Skip to content
Related Articles

Related Articles

Static Control Flow in Java

View Discussion
Improve Article
Save Article
  • Difficulty Level : Expert
  • Last Updated : 09 Feb, 2022

Static Control Flow decides the sequence of activities/steps that will be executed in order when we run a java class that contains static variables, methods, and blocks. This article will explain how static control flow occurs whenever a Java program is executed.

Prerequisite: Static Blocks

The Static Control Flow mechanism performs the following 3 steps in the exact chronological order: 

  1. Identification of static members from top to bottom. All the static variables, methods, and blocks are identified during this step.
  2. Execution of static variable assignments and static blocks from top to bottom.
  3. Finally, the static main method is executed in the last step of the static control flow.

Example:

Java




// StaticControlFlow class (Main class)
 
class StaticControlFlow {
    // initializing static integer a=100
    static int a = 100;
 
    // static main method
    public static void main(String[] args)
    {
        // calling static method print()
        print();
        System.out.println(
            "Main method has finished its execution");
    }
 
    // first static block
    static
    {
        // displaying value of a
        System.out.println(a);
 
        // calling static method print()
        print();
        System.out.println("Inside First Static Block");
    }
 
    // static method print()
    public static void print()
    {
        // displaying value of b
        System.out.println(b);
    }
 
    // second static block
    static
    {
        System.out.println("Inside Second Static Block");
    }
 
    // initializing static integer b=200
    static int b = 200;
}

Output

100
0
Inside First Static Block
Inside Second Static Block
200
Main method has finished its execution

Explanation: When the above program is executed, the static control flow mechanism will execute the 3 steps in order. After identifying static members in the first step, both the static blocks are executed from top to bottom. Inside the first static block, the value of variable ‘a’ is 100 as it has been initialized before the execution of the first static block.

But, inside the second static block, the value of variable ‘b’ is not yet initialized as per static control flow. So, the JVM will print 0 as the default value of an uninitialized static variable.

Then, during the third and final step, the static main method is executed. Inside the main method, static method print() is called again, and this time it prints b = 200 as the variable ‘b’ is initialized during the second step.

Direct and Indirect Reference

If we try to read and display the value of a variable inside the static block, that read operation is called a direct read. If we call a method from a static block, and within that method, if we are trying to read a variable, that read operation is called an indirect read.

In the above example, while printing the value of variable ‘a’ inside the first static block, it is considered a direct read operation. However, a static method print() is invoked within the same static block, and the value of variable ‘b’ is printed. This is considered an indirect read operation.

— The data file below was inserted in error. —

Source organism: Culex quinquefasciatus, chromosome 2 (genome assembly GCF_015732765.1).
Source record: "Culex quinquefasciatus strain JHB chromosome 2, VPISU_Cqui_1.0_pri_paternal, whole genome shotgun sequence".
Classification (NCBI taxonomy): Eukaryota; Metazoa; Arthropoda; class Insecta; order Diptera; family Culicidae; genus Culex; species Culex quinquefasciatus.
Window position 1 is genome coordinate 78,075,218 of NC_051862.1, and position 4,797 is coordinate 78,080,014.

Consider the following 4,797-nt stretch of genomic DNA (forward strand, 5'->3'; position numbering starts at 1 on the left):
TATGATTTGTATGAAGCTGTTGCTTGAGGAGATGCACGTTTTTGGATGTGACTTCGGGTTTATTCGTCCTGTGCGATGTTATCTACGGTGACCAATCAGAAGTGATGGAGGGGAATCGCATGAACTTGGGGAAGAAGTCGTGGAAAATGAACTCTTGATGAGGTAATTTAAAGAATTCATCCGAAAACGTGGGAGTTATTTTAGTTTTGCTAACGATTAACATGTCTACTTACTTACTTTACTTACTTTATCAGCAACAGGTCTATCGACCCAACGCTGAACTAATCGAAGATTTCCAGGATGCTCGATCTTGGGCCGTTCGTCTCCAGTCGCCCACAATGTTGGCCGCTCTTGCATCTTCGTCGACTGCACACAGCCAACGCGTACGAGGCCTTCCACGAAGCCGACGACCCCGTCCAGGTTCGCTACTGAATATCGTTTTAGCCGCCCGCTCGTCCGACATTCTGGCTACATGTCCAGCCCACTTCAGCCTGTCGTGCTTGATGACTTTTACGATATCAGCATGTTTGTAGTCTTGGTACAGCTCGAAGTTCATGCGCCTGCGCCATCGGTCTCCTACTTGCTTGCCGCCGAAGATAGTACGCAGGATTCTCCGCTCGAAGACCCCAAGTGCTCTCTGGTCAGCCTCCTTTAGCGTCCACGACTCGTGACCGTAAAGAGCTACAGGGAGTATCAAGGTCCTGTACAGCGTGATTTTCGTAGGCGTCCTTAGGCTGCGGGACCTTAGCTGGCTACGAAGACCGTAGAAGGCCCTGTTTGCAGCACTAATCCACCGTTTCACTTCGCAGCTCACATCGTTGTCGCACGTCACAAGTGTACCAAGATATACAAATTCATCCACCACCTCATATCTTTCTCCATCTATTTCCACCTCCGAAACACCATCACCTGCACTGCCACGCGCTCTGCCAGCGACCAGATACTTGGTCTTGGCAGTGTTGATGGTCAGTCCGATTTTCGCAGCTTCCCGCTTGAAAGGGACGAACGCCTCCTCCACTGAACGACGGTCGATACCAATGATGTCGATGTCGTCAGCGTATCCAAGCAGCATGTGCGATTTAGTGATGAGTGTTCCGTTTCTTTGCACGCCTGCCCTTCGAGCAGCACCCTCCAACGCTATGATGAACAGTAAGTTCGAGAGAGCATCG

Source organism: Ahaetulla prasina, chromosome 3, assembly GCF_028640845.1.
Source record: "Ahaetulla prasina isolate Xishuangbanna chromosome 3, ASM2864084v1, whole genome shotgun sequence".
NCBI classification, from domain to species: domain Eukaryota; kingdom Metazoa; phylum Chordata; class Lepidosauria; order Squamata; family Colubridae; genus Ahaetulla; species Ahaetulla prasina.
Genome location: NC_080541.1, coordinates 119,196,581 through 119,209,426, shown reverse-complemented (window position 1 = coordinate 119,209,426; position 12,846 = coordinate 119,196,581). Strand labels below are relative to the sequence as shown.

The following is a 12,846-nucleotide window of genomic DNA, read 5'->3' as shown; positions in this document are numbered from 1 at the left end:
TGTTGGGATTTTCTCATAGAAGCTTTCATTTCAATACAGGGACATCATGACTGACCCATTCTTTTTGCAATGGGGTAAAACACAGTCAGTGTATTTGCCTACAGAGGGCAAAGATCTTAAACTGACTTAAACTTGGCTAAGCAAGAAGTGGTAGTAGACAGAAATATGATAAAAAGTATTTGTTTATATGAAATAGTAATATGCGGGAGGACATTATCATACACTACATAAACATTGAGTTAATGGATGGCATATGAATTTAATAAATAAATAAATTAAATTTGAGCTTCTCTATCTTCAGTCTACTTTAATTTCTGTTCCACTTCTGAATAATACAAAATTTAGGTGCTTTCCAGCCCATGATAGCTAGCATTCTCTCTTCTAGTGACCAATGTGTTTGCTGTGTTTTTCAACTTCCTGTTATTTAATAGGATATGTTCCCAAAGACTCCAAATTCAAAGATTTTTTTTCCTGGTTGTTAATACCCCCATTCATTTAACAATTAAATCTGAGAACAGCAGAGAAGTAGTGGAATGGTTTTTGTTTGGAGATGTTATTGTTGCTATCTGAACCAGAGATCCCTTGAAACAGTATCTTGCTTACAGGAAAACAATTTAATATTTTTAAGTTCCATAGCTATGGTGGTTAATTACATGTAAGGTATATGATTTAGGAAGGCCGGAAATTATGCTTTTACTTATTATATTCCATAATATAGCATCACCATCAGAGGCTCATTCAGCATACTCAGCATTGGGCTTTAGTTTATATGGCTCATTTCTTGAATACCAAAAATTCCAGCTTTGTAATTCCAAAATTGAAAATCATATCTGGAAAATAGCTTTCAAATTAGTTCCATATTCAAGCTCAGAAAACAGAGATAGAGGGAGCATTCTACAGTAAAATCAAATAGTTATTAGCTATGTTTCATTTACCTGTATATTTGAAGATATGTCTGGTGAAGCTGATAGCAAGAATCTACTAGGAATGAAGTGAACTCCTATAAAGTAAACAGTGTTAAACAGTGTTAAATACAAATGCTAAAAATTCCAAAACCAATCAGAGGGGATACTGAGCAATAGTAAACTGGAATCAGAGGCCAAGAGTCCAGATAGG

Suppose a variable is identified by the JVM and not yet initialized by its original value. In that case, the variable is said to be in the Read Indirectly Write Only (RIWO) state. After the first step of static control flow, both the variables ‘a’ and ‘b’ are in the RIWO state.

RIWO State

When a java class is getting executed there are a few steps which JVM performs a few steps sequentially.

  • Identify the static members from top to bottom.
  • Executes static variables assignments and static blocks from top to bottom.
  • Executes the main method.

During these phases, there is one such state called RIWO(Read Indirectly Write Only) for a static variable.

During RIWO a variable cannot be accessed directly with its reference. Instead, we need to use an indirect way to call certain variables.

For example:

class Riwo {
   static int i = 10;
   static {  
     System.out.println(i);  
   }
}

In the above case, the output is 10.

Java




// Java program to demonstrate the
// working of RIWO state in Java
 
class Riwo {
    static int i = 10;
    static
    {
        m1();
        System.out.println("block1");
    }
 
    public static void main(String[] args)
    {
        m1();
        System.out.println("block main");
    }
 
    public static void m1()
    {
        System.out.println(j);
        System.out.println("block m1");
    }
 
    static int j = 20;
    static {
      System.out.println("end of code");
    }
}

Output

0
block m1
block1
end of code
20
block m1
block main

Java




// Java program to demonstrate the error
// while working of RIWO state in Java
 
class Riwo {
    static
    {
        System.out.println(i);
        System.out.println("block1");
    }
    static int i = 10;
    public static void main(String[] args)
    {
        System.out.println("main block");
    }
}

Output: In the above case, we get the following compile-time error

prog.java:7: error: illegal forward reference
        System.out.println(i);
                           ^
1 error

That means we cannot read a static variable directly when it is in the RIWO state. We should call the variable indirectly using a method.


My Personal Notes arrow_drop_up
Recommended Articles
Page :

Start Your Coding Journey Now!